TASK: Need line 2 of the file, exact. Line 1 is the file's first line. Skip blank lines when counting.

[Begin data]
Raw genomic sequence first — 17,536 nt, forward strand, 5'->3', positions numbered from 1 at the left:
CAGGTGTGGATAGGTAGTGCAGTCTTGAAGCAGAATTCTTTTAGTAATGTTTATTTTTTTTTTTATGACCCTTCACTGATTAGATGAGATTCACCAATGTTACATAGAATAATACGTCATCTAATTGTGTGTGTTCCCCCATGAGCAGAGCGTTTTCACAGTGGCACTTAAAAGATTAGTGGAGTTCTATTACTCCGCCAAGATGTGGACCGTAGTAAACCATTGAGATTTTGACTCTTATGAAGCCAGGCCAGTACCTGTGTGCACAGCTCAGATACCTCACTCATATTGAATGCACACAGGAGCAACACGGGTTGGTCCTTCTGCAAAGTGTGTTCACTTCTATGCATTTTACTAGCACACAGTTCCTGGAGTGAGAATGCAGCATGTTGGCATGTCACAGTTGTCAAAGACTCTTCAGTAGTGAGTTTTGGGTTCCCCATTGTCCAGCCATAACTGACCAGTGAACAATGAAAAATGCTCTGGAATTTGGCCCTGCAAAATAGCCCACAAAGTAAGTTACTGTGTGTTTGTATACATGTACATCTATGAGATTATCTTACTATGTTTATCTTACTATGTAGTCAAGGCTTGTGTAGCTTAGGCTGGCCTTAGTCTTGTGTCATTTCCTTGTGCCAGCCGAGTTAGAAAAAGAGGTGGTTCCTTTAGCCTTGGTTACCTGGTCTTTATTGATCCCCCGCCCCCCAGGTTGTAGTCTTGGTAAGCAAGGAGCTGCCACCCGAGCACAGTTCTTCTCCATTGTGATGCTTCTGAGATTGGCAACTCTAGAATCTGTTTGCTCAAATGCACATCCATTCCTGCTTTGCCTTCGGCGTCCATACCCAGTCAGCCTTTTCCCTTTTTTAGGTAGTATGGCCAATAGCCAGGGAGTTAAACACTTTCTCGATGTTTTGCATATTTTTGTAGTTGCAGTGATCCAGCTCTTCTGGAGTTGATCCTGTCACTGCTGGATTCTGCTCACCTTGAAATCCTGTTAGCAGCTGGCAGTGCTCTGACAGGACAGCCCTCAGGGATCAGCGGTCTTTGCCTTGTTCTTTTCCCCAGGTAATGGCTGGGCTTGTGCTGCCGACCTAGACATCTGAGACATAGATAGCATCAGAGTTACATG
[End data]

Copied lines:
CAGGTGTGGATAGGTAGTGCAGTCTTGAAGCAGAATTCTTTTAGTAATGTTTATTTTTTTTTTTATGACCCTTCACTGATTAGATGAGATTCACCAATGTTACATAGAATAATACGTCATCTAATTGTGTGTGTTCCCCCATGAGCAGAGCGTTTTCACAGTGGCACTTAAAAGATTAGTGGAGTTCTATTACTCCGCCAAGATGTGGACCGTAGTAAACCATTGAGATTTTGACTCTTATGAAGCCAGGCCAGTACCTGTGTGCACAGCTCAGATACCTCACTCATATTGAATGCACACAGGAGCAACACGGGTTGGTCCTTCTGCAAAGTGTGTTCACTTCTATGCATTTTACTAGCACACAGTTCCTGGAGTGAGAATGCAGCATGTTGGCATGTCACAGTTGTCAAAGACTCTTCAGTAGTGAGTTTTGGGTTCCCCATTGTCCAGCCATAACTGACCAGTGAACAATGAAAAATGCTCTGGAATTTGGCCCTGCAAAATAGCCCACAAAGTAAGTTACTGTGTGTTTGTATACATGTACATCTATGAGATTATCTTACTATGTTTATCTTACTATGTAGTCAAGGCTTGTGTAGCTTAGGCTGGCCTTAGTCTTGTGTCATTTCCTTGTGCCAGCCGAGTTAGAAAAAGAGGTGGTTCCTTTAGCCTTGGTTACCTGGTCTTTATTGATCCCCCGCCCCCCAGGTTGTAGTCTTGGTAAGCAAGGAGCTGCCACCCGAGCACAGTTCTTCTCCATTGTGATGCTTCTGAGATTGGCAACTCTAGAATCTGTTTGCTCAAATGCACATCCATTCCTGCTTTGCCTTCGGCGTCCATACCCAGTCAGCCTTTTCCCTTTTTTAGGTAGTATGGCCAATAGCCAGGGAGTTAAACACTTTCTCGATGTTTTGCATATTTTTGTAGTTGCAGTGATCCAGCTCTTCTGGAGTTGATCCTGTCACTGCTGGATTCTGCTCACCTTGAAATCCTGTTAGCAGCTGGCAGTGCTCTGACAGGACAGCCCTCAGGGATCAGCGGTCTTTGCCTTGTTCTTTTCCCCAGGTAATGGCTGGGCTTGTGCTGCCGACCTAGACATCTGAGACATAGATAGCATCAGAGTTACATG